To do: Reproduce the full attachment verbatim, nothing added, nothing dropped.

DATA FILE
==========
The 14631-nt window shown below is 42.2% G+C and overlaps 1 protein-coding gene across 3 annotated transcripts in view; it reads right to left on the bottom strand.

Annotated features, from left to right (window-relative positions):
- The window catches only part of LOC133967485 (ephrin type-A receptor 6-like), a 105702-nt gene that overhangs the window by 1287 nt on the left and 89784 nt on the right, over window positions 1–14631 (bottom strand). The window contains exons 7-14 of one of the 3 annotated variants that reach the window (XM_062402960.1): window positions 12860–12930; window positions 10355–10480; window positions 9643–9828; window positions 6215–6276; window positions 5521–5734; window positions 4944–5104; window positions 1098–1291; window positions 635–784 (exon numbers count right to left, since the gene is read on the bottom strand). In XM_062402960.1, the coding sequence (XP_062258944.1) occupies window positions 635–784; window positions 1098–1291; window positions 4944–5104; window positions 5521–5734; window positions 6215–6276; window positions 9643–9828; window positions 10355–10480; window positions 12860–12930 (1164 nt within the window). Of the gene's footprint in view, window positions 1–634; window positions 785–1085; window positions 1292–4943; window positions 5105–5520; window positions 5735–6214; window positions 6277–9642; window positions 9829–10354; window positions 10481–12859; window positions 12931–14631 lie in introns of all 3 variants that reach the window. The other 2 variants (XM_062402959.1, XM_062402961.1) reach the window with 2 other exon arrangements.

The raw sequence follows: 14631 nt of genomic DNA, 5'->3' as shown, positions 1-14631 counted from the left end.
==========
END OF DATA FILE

The 14631-nt window shown below is 42.2% G+C and overlaps 1 protein-coding gene across 3 annotated transcripts in view; it reads right to left on the bottom strand.

Annotated features, from left to right (window-relative positions):
- The window catches only part of LOC133967485 (ephrin type-A receptor 6-like), a 105702-nt gene that overhangs the window by 1287 nt on the left and 89784 nt on the right, over window positions 1–14631 (bottom strand). The window contains exons 7-14 of one of the 3 annotated variants that reach the window (XM_062402960.1): window positions 12860–12930; window positions 10355–10480; window positions 9643–9828; window positions 6215–6276; window positions 5521–5734; window positions 4944–5104; window positions 1098–1291; window positions 635–784 (exon numbers count right to left, since the gene is read on the bottom strand). In XM_062402960.1, the coding sequence (XP_062258944.1) occupies window positions 635–784; window positions 1098–1291; window positions 4944–5104; window positions 5521–5734; window positions 6215–6276; window positions 9643–9828; window positions 10355–10480; window positions 12860–12930 (1164 nt within the window). Of the gene's footprint in view, window positions 1–634; window positions 785–1085; window positions 1292–4943; window positions 5105–5520; window positions 5735–6214; window positions 6277–9642; window positions 9829–10354; window positions 10481–12859; window positions 12931–14631 lie in introns of all 3 variants that reach the window. The other 2 variants (XM_062402959.1, XM_062402961.1) reach the window with 2 other exon arrangements.

The raw sequence follows: 14631 nt of genomic DNA, 5'->3' as shown, positions 1-14631 counted from the left end.